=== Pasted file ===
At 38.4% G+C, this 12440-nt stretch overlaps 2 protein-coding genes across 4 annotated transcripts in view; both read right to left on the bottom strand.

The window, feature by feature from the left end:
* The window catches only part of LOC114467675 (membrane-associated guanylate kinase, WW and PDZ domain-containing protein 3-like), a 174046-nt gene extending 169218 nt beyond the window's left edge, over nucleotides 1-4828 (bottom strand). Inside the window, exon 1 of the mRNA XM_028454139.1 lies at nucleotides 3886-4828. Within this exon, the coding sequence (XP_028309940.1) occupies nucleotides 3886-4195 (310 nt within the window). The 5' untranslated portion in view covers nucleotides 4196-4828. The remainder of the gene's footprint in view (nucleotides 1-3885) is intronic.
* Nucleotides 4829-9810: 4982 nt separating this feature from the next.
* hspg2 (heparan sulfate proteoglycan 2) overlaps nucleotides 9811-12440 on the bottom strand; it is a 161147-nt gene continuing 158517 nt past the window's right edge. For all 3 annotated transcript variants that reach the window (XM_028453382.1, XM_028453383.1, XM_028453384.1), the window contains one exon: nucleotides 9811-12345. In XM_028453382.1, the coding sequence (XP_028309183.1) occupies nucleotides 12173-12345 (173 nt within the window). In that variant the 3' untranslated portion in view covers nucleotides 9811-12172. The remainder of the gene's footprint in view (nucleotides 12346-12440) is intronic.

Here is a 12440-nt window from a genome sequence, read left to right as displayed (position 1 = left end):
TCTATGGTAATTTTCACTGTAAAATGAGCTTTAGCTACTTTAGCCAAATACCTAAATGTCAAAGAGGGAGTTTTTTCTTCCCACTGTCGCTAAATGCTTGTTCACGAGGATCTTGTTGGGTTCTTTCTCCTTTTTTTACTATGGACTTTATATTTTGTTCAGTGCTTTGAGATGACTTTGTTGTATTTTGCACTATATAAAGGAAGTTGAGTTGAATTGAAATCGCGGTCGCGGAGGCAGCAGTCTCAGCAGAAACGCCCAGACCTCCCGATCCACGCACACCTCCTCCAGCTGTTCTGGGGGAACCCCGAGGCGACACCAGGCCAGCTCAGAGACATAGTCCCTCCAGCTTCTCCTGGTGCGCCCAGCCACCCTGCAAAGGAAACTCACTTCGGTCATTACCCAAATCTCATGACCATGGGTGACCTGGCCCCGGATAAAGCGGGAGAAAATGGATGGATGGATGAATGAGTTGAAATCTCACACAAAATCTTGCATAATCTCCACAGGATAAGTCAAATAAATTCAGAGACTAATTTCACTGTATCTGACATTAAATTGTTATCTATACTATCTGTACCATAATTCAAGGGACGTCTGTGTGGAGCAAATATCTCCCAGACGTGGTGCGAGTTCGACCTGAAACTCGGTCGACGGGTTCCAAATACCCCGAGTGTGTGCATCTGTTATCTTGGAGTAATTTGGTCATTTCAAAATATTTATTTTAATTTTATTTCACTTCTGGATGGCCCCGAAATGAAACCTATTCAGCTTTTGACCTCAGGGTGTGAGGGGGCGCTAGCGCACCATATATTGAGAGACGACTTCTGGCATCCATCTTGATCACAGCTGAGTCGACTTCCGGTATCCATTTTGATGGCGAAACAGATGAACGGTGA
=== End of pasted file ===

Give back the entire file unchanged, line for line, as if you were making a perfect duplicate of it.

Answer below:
At 38.4% G+C, this 12440-nt stretch overlaps 2 protein-coding genes across 4 annotated transcripts in view; both read right to left on the bottom strand.

The window, feature by feature from the left end:
* The window catches only part of LOC114467675 (membrane-associated guanylate kinase, WW and PDZ domain-containing protein 3-like), a 174046-nt gene extending 169218 nt beyond the window's left edge, over nucleotides 1-4828 (bottom strand). Inside the window, exon 1 of the mRNA XM_028454139.1 lies at nucleotides 3886-4828. Within this exon, the coding sequence (XP_028309940.1) occupies nucleotides 3886-4195 (310 nt within the window). The 5' untranslated portion in view covers nucleotides 4196-4828. The remainder of the gene's footprint in view (nucleotides 1-3885) is intronic.
* Nucleotides 4829-9810: 4982 nt separating this feature from the next.
* hspg2 (heparan sulfate proteoglycan 2) overlaps nucleotides 9811-12440 on the bottom strand; it is a 161147-nt gene continuing 158517 nt past the window's right edge. For all 3 annotated transcript variants that reach the window (XM_028453382.1, XM_028453383.1, XM_028453384.1), the window contains one exon: nucleotides 9811-12345. In XM_028453382.1, the coding sequence (XP_028309183.1) occupies nucleotides 12173-12345 (173 nt within the window). In that variant the 3' untranslated portion in view covers nucleotides 9811-12172. The remainder of the gene's footprint in view (nucleotides 12346-12440) is intronic.

Here is a 12440-nt window from a genome sequence, read left to right as displayed (position 1 = left end):
TCTATGGTAATTTTCACTGTAAAATGAGCTTTAGCTACTTTAGCCAAATACCTAAATGTCAAAGAGGGAGTTTTTTCTTCCCACTGTCGCTAAATGCTTGTTCACGAGGATCTTGTTGGGTTCTTTCTCCTTTTTTTACTATGGACTTTATATTTTGTTCAGTGCTTTGAGATGACTTTGTTGTATTTTGCACTATATAAAGGAAGTTGAGTTGAATTGAAATCGCGGTCGCGGAGGCAGCAGTCTCAGCAGAAACGCCCAGACCTCCCGATCCACGCACACCTCCTCCAGCTGTTCTGGGGGAACCCCGAGGCGACACCAGGCCAGCTCAGAGACATAGTCCCTCCAGCTTCTCCTGGTGCGCCCAGCCACCCTGCAAAGGAAACTCACTTCGGTCATTACCCAAATCTCATGACCATGGGTGACCTGGCCCCGGATAAAGCGGGAGAAAATGGATGGATGGATGAATGAGTTGAAATCTCACACAAAATCTTGCATAATCTCCACAGGATAAGTCAAATAAATTCAGAGACTAATTTCACTGTATCTGACATTAAATTGTTATCTATACTATCTGTACCATAATTCAAGGGACGTCTGTGTGGAGCAAATATCTCCCAGACGTGGTGCGAGTTCGACCTGAAACTCGGTCGACGGGTTCCAAATACCCCGAGTGTGTGCATCTGTTATCTTGGAGTAATTTGGTCATTTCAAAATATTTATTTTAATTTTATTTCACTTCTGGATGGCCCCGAAATGAAACCTATTCAGCTTTTGACCTCAGGGTGTGAGGGGGCGCTAGCGCACCATATATTGAGAGACGACTTCTGGCATCCATCTTGATCACAGCTGAGTCGACTTCCGGTATCCATTTTGATGGCGAAACAGATGAACGGTGA